The iPlayer software for PC already allows UK residents to download any BBC programmes shown in last week and watch them at their leisure, and the immensely successful browser-based service allows Linux and Mac users to stream the same content. (The BBC saw 11m streams in January, apparently - closing in YouTube UK's 20m and well ahead of ITV's 2m).
But without Flash or Windows Media support, users of the iPhone - and its more popular brother the iPod Touch - have been unable to access the BBC iPlayer service.
Fortunately, that's now been remedied - like YouTube, the BBC has re-encoded its videos in Quicktime-compatible format (probably H.264, but it's hard to tell). Head along to the BBC iPlayer site (bbc.co.uk/iplayer) on an iPhone or Touch and you'll be redirected to the beta service. Sadly the front-end hasn't been optimised for the small screen, but click on the programme you wanna watch and it opens up full screen using Quicktime.
Image and sound quality is excellent, but I struggled to get anything to play - most vids were unavailable and those I could access only played for a couple of minutes before the Safari application crashed. But hey, this is a beta version, so we'll forgive some teething troubles.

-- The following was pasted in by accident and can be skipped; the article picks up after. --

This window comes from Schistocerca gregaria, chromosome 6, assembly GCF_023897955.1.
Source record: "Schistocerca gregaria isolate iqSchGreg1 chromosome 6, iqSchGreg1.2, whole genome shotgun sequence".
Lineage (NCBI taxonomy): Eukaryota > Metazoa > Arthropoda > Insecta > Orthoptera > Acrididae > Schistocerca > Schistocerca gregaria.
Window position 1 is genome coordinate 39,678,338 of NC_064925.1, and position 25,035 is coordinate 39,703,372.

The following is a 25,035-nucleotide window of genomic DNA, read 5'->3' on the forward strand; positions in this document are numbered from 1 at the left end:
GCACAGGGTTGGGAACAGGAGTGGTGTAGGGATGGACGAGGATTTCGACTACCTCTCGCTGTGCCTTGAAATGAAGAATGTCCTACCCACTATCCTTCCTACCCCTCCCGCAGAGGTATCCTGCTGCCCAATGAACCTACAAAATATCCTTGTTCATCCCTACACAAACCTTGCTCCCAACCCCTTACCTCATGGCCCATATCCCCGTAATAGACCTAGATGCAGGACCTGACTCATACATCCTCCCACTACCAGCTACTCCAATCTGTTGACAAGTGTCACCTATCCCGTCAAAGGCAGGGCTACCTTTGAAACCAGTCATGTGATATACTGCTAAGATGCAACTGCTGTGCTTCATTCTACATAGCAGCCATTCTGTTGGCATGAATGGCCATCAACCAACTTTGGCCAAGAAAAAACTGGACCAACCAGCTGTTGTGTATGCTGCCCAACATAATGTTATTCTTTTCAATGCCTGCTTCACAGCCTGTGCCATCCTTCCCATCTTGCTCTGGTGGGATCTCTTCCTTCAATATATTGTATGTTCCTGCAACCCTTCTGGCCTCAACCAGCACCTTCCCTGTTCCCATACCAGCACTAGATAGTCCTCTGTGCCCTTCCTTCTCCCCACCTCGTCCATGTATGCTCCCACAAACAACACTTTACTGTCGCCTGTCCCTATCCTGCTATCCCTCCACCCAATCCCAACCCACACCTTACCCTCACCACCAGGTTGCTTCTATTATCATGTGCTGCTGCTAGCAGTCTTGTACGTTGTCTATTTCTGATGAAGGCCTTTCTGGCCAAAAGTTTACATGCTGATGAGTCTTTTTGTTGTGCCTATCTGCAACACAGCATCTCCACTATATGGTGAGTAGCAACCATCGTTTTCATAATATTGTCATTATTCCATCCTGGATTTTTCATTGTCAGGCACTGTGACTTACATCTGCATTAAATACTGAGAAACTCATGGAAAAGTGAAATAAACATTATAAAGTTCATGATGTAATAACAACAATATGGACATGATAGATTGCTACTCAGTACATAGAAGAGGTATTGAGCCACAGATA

More frustrating is that iPlayer on iPhone is Wi-Fi streaming only, so you'll have to be sitting near a hotspot when you want to watch something. Which makes the whole shebang a little pointless... except, of course, now that Apple has its own time-limited video DRM there's no reason that, in the future, the BBC couldn't allow full downloads to watch when you're on the move.
Beeb's on FAQ page even hints at full downloads: "You can Click to Play (stream) any of the programmes available, but you cannot download at present."
At present, hey? Watch this space...